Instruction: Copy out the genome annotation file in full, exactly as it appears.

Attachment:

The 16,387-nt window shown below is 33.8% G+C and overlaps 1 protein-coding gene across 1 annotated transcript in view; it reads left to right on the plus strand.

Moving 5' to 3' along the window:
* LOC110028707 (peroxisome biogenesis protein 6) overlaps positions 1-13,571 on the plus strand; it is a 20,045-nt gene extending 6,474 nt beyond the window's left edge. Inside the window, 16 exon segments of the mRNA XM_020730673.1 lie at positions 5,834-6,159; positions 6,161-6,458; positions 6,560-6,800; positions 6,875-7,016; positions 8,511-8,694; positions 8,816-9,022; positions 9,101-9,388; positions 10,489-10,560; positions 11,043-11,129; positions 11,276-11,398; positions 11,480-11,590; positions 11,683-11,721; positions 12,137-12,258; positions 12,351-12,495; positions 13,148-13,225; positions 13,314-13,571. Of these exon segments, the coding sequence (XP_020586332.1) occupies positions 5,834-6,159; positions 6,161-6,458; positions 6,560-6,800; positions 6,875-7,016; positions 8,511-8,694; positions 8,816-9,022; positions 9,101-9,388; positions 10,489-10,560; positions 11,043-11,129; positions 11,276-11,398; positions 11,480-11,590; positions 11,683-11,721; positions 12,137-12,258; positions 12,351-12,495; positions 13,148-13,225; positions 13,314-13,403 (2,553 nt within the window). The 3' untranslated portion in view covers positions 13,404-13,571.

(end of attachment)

The 16,387-nt window shown below is 33.8% G+C and overlaps 1 protein-coding gene across 1 annotated transcript in view; it reads left to right on the plus strand.

Moving 5' to 3' along the window:
* LOC110028707 (peroxisome biogenesis protein 6) overlaps positions 1-13,571 on the plus strand; it is a 20,045-nt gene extending 6,474 nt beyond the window's left edge. Inside the window, 16 exon segments of the mRNA XM_020730673.1 lie at positions 5,834-6,159; positions 6,161-6,458; positions 6,560-6,800; positions 6,875-7,016; positions 8,511-8,694; positions 8,816-9,022; positions 9,101-9,388; positions 10,489-10,560; positions 11,043-11,129; positions 11,276-11,398; positions 11,480-11,590; positions 11,683-11,721; positions 12,137-12,258; positions 12,351-12,495; positions 13,148-13,225; positions 13,314-13,571. Of these exon segments, the coding sequence (XP_020586332.1) occupies positions 5,834-6,159; positions 6,161-6,458; positions 6,560-6,800; positions 6,875-7,016; positions 8,511-8,694; positions 8,816-9,022; positions 9,101-9,388; positions 10,489-10,560; positions 11,043-11,129; positions 11,276-11,398; positions 11,480-11,590; positions 11,683-11,721; positions 12,137-12,258; positions 12,351-12,495; positions 13,148-13,225; positions 13,314-13,403 (2,553 nt within the window). The 3' untranslated portion in view covers positions 13,404-13,571.